Auld Lang Refactoring

New Year’s is filled with resolutions to work out, diet, exercise, and get more organized. This year, I’d like to get my knee in order so I can run again, continue on my vegan endeavors, and keep our apartment decluttered now that we have an infant.

Tidying up got me thinking about code and refactoring. Frameworks like React and Rails offer structures to encourage code to stay clean and tight with their uses of modules and components. But sometimes when writing JavaScript from scratch, refactoring and keeping clean code can quickly get out of hand. I wanted to create a before and after example using plain JavaScript as an exercise in refactoring.

The program is simple: use an input to add an item to an array and show the results on the page.

Here is the “before” starter code:

HTML:

 <div class="container">
  <h1>Add Item to Array</h1>
  <form id="form">
    <input type="text" id="item">
    <input type="submit">
  </form>

  <pre id="output">Ouput here...</pre>
</div>

JS:

let list = []
let form = document.getElementById('form')
let output = document.getElementById('output')

form.addEventListener('submit', (e) => {
  e.preventDefault()
  let item = document.getElementById('item')
  list.push(item.value)
  output.innerHTML = list
  item.value = ''
})

First I created an empty array named list. I grabbed the form and output using getElementById() then setup an event listener on the form. When submit is detected, I grabbed the input id (item) and pushed the value onto the list array. Once the list was updated, I populated the pre tag with the array. Finally, I cleared the input.

The code works! But much like the Cleveland Browns, just because they have uniforms, a team name, and a quarterback, doesn’t mean the organization is streamlined and firing on all cylinders.

The problem with our code is that we have three variables floating around in the global scope, which could have implications in the future if we add new variables. All of our functionality, adding the item to the list, clearing the input, and outputting the array, is packed inside our event listener, making it confusing to understand and hard to read. And if we want to add more features in the future, we’re going to have lots of cluttered code to sift through.

I learned to always write the code I wish I had, then work backwards. So in this case, I’d like to have a function to call like this to start things off:

const formListener = (form) => {}

formListener(form)

This function nicely wraps our code so we don’t have any stray variables outside roaming around like a lost Browns receiver running the wrong route.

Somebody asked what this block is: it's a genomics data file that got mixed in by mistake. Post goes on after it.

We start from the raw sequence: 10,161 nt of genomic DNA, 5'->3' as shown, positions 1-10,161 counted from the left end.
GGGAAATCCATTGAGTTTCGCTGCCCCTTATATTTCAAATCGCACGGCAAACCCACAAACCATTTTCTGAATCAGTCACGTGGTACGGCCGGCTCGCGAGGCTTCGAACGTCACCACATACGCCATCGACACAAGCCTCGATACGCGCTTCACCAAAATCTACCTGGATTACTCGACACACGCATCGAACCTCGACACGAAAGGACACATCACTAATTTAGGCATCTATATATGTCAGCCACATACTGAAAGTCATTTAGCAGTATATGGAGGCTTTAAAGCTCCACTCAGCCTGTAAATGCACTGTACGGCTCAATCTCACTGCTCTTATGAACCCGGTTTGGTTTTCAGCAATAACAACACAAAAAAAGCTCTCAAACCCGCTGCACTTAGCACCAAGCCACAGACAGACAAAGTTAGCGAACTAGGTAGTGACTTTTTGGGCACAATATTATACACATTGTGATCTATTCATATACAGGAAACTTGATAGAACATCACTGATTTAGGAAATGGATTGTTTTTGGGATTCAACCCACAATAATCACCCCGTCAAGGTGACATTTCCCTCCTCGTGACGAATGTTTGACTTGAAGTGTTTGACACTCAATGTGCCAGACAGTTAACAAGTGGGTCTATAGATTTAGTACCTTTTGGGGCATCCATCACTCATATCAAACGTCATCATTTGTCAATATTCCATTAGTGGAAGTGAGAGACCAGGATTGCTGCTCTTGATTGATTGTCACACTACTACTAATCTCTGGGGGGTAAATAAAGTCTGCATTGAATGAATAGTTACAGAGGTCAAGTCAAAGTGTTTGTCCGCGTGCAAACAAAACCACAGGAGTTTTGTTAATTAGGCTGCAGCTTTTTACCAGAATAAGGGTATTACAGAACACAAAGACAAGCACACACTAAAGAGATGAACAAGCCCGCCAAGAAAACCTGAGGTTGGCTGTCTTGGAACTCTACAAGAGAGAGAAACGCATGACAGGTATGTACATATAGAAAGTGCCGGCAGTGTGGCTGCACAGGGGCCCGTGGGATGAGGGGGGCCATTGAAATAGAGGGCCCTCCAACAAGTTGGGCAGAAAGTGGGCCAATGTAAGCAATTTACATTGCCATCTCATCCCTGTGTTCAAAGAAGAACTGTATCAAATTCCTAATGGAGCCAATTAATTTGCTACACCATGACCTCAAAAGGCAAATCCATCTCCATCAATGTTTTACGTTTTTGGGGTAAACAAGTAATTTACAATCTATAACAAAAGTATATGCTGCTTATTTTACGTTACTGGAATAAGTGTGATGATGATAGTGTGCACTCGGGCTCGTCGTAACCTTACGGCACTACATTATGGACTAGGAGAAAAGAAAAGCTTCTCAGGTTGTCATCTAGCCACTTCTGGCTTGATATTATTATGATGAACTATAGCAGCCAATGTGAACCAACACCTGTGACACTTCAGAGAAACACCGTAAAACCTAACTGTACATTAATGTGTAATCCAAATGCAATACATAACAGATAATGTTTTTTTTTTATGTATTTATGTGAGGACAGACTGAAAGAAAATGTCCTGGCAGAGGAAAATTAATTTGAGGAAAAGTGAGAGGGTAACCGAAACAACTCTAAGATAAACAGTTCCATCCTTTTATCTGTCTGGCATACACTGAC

I added our list array inside and created our event listener on our form:

const formListener = (form) => {
  let list = []
  form.addEventListener('submit', (e) => {
    e.preventDefault()
  })
}

formListener(form)

I wanted my event listener to only deal with grabbing the input value and clearing:

const formListener = (form) => {
  let list = []
  form.addEventListener('submit', (e) => {
    e.preventDefault()
    let item = document.getElementById('item')
    item.value = ''
  })
}

formListener(form)

Next, I wanted a function to add our input value to our array. Something like addItem():

const addItem = (item, list) => list.push(item)

const formListener = (form) => {
  let list = []
  form.addEventListener('submit', (e) => {
    e.preventDefault()
    let item = document.getElementById('item')
    addItem(item.value, list)
    item.value = ''
  })
}

formListener(form)

Finally, I created another function to show the array on the page, show(), and then called our formListener() function with our form:

const addItem = (item, list) => list.push(item)
const show = (list) => document.getElementById('output').innerHTML = list

const formListener = (form) => {
  let list = []
  form.addEventListener('submit', (e) => {
    e.preventDefault()
    let item = document.getElementById('item')
    addItem(item.value, list)
    show(list)
    item.value = ''
  })
}

formListener(document.getElementById('form'))

While this may be a silly example, I hope it sheds some light on the thought process that goes into refactoring, even if the un-refactored code is simple. Refactoring is a lot like writing — you write a horrible first draft, then go back and rewrite, rewrite, and rewrite until it’s clean and streamlined. Unless you’re the Browns, of course.

See the Pen LeyJgp by Daniel Warren (@danielwarren) on CodePen.

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